He’s our little fighter. His daddy and I are so proud!

Thank you, everyone for all of your support. Keep thinking about him, he still needs to heal!

A Stranger Holds My Baby’s Heart In His Hands

I’m sitting in a tiny waiting room, with gray walls, and uncomfortable chairs. There’s a coffee machine that dispenses what can barely be called the drink it supposedly supplies, and there’s a television permanently set on the Fox News Channel. That’s not unusual; this is Texas, after all. There is also a single, black landline phone sitting on a rickety end table.

What waiting room am I in? Is it the DMV? Am I renewing my license? Did I lose my social security card?

No. It’s the cardiovascular surgery waiting room at a children’s hospital. That black phone will ring every 30 minutes, and a nurse will give me an update on my 3-month-old son, who is lying on an operating table with his chest open, his heart completely exposed, waiting for what I can only hope is an extension of some deity to fix the holes that have compromised his quality of life from day one.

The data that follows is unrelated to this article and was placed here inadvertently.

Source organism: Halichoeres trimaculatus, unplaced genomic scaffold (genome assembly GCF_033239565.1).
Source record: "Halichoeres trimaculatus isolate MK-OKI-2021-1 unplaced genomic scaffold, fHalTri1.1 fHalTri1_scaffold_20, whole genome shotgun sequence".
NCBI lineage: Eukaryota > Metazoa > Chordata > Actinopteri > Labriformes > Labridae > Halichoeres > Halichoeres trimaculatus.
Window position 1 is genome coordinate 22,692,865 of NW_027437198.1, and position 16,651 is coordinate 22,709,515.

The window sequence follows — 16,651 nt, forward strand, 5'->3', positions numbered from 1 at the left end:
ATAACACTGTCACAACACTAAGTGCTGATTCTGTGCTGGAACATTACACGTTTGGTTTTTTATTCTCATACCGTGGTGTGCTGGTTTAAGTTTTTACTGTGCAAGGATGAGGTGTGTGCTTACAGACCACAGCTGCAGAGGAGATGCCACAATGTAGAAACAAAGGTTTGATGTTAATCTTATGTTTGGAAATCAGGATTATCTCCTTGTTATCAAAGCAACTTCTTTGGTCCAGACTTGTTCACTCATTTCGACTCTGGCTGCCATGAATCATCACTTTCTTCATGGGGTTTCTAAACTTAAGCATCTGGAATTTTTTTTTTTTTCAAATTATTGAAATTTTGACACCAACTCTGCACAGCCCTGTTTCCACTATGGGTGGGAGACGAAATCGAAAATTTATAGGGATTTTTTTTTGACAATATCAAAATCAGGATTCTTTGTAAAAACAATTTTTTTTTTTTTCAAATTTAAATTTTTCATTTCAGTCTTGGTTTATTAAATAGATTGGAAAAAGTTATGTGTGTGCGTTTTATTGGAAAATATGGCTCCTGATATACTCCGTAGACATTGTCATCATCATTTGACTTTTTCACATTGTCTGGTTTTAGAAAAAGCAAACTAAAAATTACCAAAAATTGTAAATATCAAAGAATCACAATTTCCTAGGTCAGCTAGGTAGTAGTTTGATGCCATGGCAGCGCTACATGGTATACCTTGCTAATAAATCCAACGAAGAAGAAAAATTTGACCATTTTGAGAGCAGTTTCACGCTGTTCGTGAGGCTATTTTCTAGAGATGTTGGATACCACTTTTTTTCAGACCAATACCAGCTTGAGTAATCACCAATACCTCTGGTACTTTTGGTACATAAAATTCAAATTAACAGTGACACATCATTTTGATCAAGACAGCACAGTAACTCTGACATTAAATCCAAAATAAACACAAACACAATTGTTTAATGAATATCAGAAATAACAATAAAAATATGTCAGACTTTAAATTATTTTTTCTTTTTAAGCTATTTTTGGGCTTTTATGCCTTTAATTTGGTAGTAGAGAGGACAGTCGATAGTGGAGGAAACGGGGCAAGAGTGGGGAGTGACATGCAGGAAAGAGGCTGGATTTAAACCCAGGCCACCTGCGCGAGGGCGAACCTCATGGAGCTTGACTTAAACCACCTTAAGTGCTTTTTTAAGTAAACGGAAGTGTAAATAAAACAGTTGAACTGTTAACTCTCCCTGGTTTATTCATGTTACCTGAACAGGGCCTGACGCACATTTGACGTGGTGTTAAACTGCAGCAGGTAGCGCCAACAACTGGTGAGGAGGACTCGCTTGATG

Continue Reading

It Doesn’t Matter

Everyone goes into their pregnancy thinking, “I’m going to have a healthy baby.” Especially if it’s their first; that’s the default mindset.

We like to think we’re worried about the baby’s development, which is why most women will say, “Oh, I don’t care, as long as it’s healthy!” when asked what sex they prefer, when that’s actually just a politically correct way of avoiding the question, because we all know there is usually a preference in the back of our minds.

It’s just what you say. You say, “As long as it’s healthy, I’m happy with a boy or a girl.”